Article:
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Science Explains Why a Curveball Curves

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Lyman J. Briggs, Director for the National Bureau of Standards (left) with Professor Albert Einstein as they attended a session of the Eighth American Scientific Congress in Washington, May 15th. (Betmann/Getty Images)
Lyman J. Briggs, Director for the National Bureau of Standards (left) with Professor Albert Einstein as they attended a session of the Eighth American Scientific Congress in Washington, May 15th. (Betmann/Getty Images)

Science and baseball have seemingly always overlapped. Whether it be the trajectory of home run balls or velocity of pitches, baseball’s scientific side has been a mainstay in the game for decades.

But at one point in history, this wasn’t exactly the case. From baseball’s inception through the mid-1950s, for example, few people believed that curveballs actually “curved,” except for the pitchers throwing them. It wasn’t until ’59 that the naysayers started believing their own eyes. This came about as a result of the research conducted by Lyman Briggs, one of the physicists who worked on the atomic bomb. Briggs applied his understanding of physics to prove how, in the time a baseball traveled the 60 feet and 6 inches from pitcher to batter, it could break up to 17.5 inches. The science didn’t lie.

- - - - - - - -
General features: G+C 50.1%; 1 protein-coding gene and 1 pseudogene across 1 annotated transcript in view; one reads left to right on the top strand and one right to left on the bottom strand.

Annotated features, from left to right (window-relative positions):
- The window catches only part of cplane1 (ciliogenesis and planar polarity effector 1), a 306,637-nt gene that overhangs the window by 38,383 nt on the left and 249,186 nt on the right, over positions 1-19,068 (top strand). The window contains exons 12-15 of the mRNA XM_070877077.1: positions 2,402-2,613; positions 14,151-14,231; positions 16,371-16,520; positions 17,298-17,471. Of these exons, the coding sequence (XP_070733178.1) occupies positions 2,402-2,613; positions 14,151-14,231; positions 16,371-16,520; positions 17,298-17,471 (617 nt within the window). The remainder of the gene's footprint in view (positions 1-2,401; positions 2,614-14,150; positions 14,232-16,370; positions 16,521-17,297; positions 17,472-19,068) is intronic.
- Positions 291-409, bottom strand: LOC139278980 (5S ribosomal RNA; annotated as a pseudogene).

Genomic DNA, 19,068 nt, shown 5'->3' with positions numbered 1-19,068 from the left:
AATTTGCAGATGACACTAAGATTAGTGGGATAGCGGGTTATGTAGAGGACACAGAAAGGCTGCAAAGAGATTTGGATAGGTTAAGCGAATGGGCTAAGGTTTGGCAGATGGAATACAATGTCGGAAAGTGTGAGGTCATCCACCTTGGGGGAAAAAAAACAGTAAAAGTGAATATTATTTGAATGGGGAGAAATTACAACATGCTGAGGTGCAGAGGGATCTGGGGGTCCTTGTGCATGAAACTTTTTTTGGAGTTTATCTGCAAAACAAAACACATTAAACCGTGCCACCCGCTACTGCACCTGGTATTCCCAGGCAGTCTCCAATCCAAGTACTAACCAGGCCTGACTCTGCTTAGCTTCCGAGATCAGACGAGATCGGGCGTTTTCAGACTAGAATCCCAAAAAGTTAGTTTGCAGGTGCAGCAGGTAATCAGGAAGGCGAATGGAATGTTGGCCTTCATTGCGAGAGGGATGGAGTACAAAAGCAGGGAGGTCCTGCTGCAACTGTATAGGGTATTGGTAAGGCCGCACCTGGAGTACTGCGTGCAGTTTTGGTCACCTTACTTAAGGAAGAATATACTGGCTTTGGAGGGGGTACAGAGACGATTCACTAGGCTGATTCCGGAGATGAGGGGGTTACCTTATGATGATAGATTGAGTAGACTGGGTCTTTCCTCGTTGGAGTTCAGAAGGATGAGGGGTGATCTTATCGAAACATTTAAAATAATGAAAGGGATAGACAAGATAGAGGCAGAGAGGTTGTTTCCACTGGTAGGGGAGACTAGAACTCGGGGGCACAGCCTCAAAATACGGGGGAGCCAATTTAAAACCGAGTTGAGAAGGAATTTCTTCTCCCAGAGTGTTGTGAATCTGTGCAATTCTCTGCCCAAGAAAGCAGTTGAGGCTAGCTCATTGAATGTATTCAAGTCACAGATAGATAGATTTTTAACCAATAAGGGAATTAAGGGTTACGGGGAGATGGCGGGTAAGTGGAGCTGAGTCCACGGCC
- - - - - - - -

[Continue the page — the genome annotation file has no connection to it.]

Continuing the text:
Learn more the impact of Briggs’ study here, or find out how he proved the curveball curved below. At the bottom, watch a highlight reel of Los Angeles Dodgers pitcher Clayton Kershaw throwing some of the best curveballs in the game.